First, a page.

Three days after the rules were notified, the Ministry of Environment and Forests (MoEF) issued a press note, where it referred to a Supreme Court order based on a petition filed by Gauri Maulekhi, an animal rights activist, asking the government to "frame guidelines to prevent animals from the being smuggled out of India" for a religious festival held in Nepal where large scale animals sacrifice takes place.
Ms Maulekhi is a Trustee of People for Animals or PFA, an NGO started by Union Minister for Women and Child Development Maneka Gandhi.
On its website, PFA describes itself as "India's largest animal welfare organization with a nationwide network of 26 hospitals, 165 units and 2.5 Lakh members."
So why would a seemingly apolitical organisation play an instrumental role in what has been widely criticised as a politically charged decision? As more than one commentator has pointed out, the ban invokes animal cruelty laws, but bans only the sale of cattle for slaughter which, they say, indicates that the decision might have less to do with animal rights and more with the ruling party's cow-agenda.
The answer may lie in the ambiguity surrounding PFA's activism.
On its home page, alongside pictures of puppies and a tiger is a prominent banner asking for Gau daan, or contributions to bolster the group's cow protection efforts.
This includes running a gaushala or cow shelter at the Sanjay Gandhi Animal Care Centre described as India's largest shelter for rescued animals.
But PFA also doesn't seem averse to adopting cow vigilante-like techniques. The site goes on to say "Every day brave People for Animals raiding team seize over trucks that are taking cattles (sic) for illegal slaughtering. With a courage in heart and passion in their souls, they try and rescue these cattles by any means possible."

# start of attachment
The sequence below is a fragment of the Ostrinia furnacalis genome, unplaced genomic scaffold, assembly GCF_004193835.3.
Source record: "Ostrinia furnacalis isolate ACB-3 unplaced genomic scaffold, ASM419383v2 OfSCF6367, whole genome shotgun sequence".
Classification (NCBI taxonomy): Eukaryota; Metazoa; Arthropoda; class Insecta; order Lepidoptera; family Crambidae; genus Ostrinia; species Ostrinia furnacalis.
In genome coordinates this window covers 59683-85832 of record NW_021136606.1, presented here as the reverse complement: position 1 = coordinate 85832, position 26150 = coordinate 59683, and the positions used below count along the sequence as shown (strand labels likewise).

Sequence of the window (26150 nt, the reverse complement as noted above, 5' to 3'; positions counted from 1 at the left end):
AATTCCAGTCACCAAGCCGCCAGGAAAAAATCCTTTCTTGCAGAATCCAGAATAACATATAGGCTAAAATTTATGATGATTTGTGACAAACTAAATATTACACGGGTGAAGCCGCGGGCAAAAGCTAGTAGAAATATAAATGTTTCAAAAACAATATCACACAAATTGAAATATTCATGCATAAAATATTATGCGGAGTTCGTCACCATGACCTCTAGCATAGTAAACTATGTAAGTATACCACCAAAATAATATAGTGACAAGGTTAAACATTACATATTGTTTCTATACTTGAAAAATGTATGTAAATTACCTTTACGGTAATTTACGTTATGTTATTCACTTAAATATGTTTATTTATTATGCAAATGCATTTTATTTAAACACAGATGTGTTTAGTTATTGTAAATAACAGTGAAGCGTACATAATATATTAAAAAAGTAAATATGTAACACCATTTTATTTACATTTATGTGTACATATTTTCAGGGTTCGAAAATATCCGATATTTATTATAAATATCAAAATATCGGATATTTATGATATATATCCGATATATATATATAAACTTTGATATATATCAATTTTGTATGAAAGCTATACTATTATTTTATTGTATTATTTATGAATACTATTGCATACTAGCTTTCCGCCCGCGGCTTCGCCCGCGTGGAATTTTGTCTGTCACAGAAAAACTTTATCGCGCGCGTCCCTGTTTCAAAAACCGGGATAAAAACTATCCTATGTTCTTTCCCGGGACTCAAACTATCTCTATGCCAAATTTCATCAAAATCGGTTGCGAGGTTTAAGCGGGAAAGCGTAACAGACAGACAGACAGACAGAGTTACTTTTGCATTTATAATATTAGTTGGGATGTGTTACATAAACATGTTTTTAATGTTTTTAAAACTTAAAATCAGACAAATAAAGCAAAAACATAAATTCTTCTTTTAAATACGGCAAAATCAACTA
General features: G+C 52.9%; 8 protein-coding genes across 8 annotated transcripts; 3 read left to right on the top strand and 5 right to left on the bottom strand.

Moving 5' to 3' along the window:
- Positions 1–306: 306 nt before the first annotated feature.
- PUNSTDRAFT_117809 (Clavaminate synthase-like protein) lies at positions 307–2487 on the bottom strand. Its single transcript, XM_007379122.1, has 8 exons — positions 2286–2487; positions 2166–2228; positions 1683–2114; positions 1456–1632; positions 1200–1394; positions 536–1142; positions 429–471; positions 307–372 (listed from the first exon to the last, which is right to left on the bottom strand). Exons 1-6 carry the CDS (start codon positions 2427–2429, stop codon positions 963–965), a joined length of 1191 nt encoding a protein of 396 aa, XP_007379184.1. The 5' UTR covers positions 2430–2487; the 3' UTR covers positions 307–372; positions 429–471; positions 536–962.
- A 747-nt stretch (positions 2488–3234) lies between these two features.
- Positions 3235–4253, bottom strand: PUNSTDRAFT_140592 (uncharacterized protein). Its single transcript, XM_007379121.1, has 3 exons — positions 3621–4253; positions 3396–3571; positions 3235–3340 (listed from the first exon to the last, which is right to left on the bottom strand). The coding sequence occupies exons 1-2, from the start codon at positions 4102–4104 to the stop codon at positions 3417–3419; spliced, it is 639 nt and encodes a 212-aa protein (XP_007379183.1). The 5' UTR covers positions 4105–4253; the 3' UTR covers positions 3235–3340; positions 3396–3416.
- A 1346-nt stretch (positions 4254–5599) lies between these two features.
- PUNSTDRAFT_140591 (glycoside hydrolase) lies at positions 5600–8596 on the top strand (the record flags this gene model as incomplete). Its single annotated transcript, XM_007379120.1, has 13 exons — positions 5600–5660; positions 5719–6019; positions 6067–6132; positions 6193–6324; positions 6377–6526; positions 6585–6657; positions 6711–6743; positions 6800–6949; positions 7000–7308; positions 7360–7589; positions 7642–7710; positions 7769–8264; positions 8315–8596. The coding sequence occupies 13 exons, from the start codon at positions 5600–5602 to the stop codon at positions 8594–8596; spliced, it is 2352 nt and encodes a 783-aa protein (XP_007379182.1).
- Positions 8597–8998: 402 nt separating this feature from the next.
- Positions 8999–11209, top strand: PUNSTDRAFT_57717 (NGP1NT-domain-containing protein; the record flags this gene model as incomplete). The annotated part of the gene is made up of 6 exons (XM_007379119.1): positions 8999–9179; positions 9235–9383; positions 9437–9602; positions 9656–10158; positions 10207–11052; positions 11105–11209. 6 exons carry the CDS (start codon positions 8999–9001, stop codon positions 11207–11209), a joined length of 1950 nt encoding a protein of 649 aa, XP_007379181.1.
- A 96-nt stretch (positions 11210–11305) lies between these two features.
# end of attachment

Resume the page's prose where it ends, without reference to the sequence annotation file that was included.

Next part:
In late April, this side to PFA's methods surfaced when their volunteers were charged with the beating of three men transporting buffaloes in Kalkaji in south Delhi. At least one of the accused, Gaurav Gupta, an activist with PFA was candid about the Hindutva motivations underpinning their actions.
In a statement, Maneka Gandhi denied PFA's role, saying "whoever acted did so in his individual capacity."
Appearing on the NDTV show Reality Check earlier this week, Ms Maulekhi vigorously denied politics behind the cattle sale ban, saying that the Supreme Court-mandated committee set up in response to her petition "discovered that all these (cattle) markets are only kind of funds (sic) for organized smuggling mafia".
Except as NDTV reported yesterday the committee's report arrives at no such conclusion.
Fauzan Alavi, Director of Allanasons Ltd, one of the country's leading buffalo meat exporters, and a co-panelist on the show said he visited Ms Maulekhi at Shastri Bhawan, at the offices of Womens and Child Ministry, over a dispute regarding a municipal slaughterhouse operated by Allanasons.
Ms Maulekhi bristled at being asked why she conducts her animal rights activism from a government office.
"I am Adviser to the Minister", she shot back. She also said she is a member of "Delhi state slaughterhouse monitoring committee", a position that has nothing to do with the Women and Child Ministry. "That is in my personal capacity", she said.
Shortly after the show, Ms Maulekhi appears to have moved the goalposts yet again by sending out this (evidence-free) tweet: "Cattle smuggling is a major source of terror funding. Facilitating smuggling thru markets, is suicide."